Enfabrica takes a shot at fixing AI compute scaling problem

Enfabrica is building massive scale interconnect silicon, a Server Fabric Adapter (SFA), an accelerated fabric silicon device to link intelligent end-point devices inside racks and also between racks, bridging the in-rack PCIe/CXL and between-rack Ethernet, RDMa-over-fabric worlds with terabits-per-second bandwidth.

It sees an opportunity in the need for such enormous bandwidth because AI and machine learning is demanding more and more scale of GPU, CPU, accelerators, memory and storage and current networking trends are insufficient. AL/ML resource needs are increasing at a high rate and the network, the data moving architecture in the datacenter, is not keeping up, creating stranded and underutilized resources, expensive GPUs and other accelerators sitting idle.

CEO and co-founder Rochan Sankar told B&F that AI application spread was demanding enormous increases in in-rack and between-rack networking speed: “We’re not talking about what the GPU architecture is optimised for, which is millions of flows running at a megabit per second. Okay. AI is hundreds of lanes running at a terabit per second.”

He said the AI problem size (eg, the number of training model parameters) is growing, although he gave a broad range here of between 8x to 275x every two years. GPUs and specific AI processors represent accelerated compute. IO bandwidth lags accelerated compute scaling by two orders of magnitude. 

PCIe is an in-chassis, in-rack system interconnect, and CXL, which can bridge racks, won’t deliver true memory pooling until CXL 3.0-class componentry in 2027. That’s late and the consequence is a network bandwidth gap that exists now.

Bob Wheeler, principal analyst at Wheeler’s Network, said in a statement: “With first-generation chips now available, the early hype around CXL is giving way to realistic expectations around performance and features.” 

“The CXL-hardware ecosystem remains immature, with CXL 3.x components, including CPUs, GPUs, switches and memory expanders still under development. Meanwhile, hyperscalers have scaled RDMA-over-Ethernet (RoCE) networks to thousands of server nodes. By collapsing CXL/PCIe–switch and RDMA-NIC functions into a single device, Enfabrica’s SFA uniquely blends these complementary technologies, removing dependencies on advanced CXL features that are not yet available.”

PCI and CXL use memory semantics whereas Ethernet and RDMA links use a networking protocol. Enfabrica said industry needs to bridge the two somehow to get consistent interconnect speed inside and between racks. Otherwise, we have stranded and under-utilized compute accelerators like GPUs.  Sankar told us a step function increase in bandwidth per $ could help achieve a more sustainable cost of AI and database compute. And an elastic connection fabric that can scale up and down wouldn’t hurt either, according to Sankar.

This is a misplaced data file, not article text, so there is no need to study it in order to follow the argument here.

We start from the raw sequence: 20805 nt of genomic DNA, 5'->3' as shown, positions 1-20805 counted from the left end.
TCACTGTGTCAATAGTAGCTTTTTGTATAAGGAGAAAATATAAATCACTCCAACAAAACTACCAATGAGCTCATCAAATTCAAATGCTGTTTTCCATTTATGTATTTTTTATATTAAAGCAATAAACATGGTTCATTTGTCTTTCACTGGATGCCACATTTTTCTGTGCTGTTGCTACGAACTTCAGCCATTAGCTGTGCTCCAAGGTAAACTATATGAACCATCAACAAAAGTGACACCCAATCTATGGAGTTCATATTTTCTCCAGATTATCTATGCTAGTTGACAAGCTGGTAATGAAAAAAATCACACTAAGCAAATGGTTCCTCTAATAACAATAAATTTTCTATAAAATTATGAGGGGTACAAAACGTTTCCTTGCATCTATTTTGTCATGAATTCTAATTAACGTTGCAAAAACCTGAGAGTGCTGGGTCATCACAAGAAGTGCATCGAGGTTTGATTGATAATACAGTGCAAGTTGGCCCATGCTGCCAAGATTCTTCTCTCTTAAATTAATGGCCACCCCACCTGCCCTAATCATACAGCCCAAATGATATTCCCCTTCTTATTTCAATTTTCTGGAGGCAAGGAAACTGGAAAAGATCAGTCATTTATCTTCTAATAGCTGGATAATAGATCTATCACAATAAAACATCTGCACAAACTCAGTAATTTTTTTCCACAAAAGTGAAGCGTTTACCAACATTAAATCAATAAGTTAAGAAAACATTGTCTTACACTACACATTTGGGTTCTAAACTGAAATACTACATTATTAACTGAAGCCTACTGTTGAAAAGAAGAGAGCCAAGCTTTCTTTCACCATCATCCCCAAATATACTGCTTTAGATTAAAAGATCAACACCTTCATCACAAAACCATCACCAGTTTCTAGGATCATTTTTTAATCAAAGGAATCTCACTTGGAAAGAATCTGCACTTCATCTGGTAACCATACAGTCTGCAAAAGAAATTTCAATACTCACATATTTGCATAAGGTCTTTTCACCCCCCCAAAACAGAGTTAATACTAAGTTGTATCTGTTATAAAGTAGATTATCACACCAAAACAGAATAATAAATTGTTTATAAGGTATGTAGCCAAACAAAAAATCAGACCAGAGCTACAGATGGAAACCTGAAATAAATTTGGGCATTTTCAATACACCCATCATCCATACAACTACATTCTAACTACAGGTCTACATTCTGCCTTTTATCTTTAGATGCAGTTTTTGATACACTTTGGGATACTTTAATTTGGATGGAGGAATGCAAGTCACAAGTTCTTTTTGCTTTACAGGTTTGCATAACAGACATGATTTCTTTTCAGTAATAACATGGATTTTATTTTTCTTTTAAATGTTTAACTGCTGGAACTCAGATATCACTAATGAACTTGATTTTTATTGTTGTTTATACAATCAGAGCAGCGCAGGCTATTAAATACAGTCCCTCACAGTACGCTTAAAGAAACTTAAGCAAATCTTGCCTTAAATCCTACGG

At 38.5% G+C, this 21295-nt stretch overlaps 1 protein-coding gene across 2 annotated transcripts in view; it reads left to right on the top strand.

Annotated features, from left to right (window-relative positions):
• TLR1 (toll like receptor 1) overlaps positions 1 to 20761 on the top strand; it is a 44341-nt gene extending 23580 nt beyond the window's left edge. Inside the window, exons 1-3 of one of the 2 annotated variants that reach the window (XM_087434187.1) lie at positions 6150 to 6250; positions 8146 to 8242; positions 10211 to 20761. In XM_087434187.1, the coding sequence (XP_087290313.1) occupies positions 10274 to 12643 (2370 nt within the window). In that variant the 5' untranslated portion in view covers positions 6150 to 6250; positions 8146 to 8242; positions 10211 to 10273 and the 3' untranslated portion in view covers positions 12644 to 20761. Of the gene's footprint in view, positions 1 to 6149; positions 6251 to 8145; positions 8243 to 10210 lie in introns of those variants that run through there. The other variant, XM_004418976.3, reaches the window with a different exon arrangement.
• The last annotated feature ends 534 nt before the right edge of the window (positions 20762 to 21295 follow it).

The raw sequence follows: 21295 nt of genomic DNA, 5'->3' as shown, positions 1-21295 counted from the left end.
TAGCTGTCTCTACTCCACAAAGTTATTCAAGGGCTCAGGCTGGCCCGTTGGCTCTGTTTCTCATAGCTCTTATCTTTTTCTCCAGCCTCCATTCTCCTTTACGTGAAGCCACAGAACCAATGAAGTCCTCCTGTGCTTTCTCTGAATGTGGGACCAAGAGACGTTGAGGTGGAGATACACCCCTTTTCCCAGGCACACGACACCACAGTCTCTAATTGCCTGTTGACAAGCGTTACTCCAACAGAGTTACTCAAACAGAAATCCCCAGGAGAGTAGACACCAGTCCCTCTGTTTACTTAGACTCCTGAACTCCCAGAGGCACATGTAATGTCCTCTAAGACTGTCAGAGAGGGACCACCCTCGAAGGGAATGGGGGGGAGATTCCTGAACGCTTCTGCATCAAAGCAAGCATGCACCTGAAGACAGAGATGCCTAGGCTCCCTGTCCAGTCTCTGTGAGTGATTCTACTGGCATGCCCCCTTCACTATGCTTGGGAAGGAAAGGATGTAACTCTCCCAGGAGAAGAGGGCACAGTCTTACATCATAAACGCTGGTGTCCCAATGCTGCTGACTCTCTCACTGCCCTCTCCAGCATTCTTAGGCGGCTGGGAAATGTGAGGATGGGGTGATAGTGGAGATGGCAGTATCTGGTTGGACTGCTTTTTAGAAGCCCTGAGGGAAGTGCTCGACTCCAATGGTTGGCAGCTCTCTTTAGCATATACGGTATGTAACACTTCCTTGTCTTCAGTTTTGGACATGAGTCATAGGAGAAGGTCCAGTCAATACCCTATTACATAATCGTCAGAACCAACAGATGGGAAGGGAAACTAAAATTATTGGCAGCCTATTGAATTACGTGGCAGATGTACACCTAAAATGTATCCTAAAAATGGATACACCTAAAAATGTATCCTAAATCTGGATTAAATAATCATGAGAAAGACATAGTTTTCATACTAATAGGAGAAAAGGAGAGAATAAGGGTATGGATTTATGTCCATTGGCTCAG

That’s what Enfabrica’s SFA chip is claimed to provide, of course. Sankar told us it uses standard interfaces and doesn’t require changes to application, compute, storage  and network elements in the AI/ML IT stack. It can provide access to disaggregated memory before CXL 3.0 arrives but will support CXL 3.0 and not break that standard.

More details of its ACF-S chip functions are shown in a pair of slides:

The SFA chip system will, Enfabrica said, have cost, scaling and performance advantages over products from NVIDIA and Grand Teton systems used by Meta:

The company said it sees a $20 billion interconnect market for its SFA chip in 2027 and is targeting public and private cloud operators, HPC and network system builders. The benefits they will see is a removal of existing interconnect components, freeing up space and reducing component complexity in their racks, it added. There will be a great increase in link speed driving up accelerator utilization, shortening AI model training run times and lowering costs:

Sankar suggested there could be an up to 40 percent reduction in AI Cluster total cost of ownership and GPU rack and cluster power draw could decrease by 10 percent. As well as that AI clusters could increase 10x in size, from hundreds of nodes to 1,000s of nodes, facilitating increases in model size and/or decreases in model run times.

This is not a DPU in the Fungible/Pensando style. It’s not aimed at enabling x86 processors to devote more time to application execution. This is more of a networking chip intended to free up stranded accelerator compute devices; GPUs and AI-specific processors, and memory-limited x86 processors, and get them utilized and scaling better so the AI computational gap which Enfabrica has highlighted can be reduced.

There will be product-specific announcements later this year.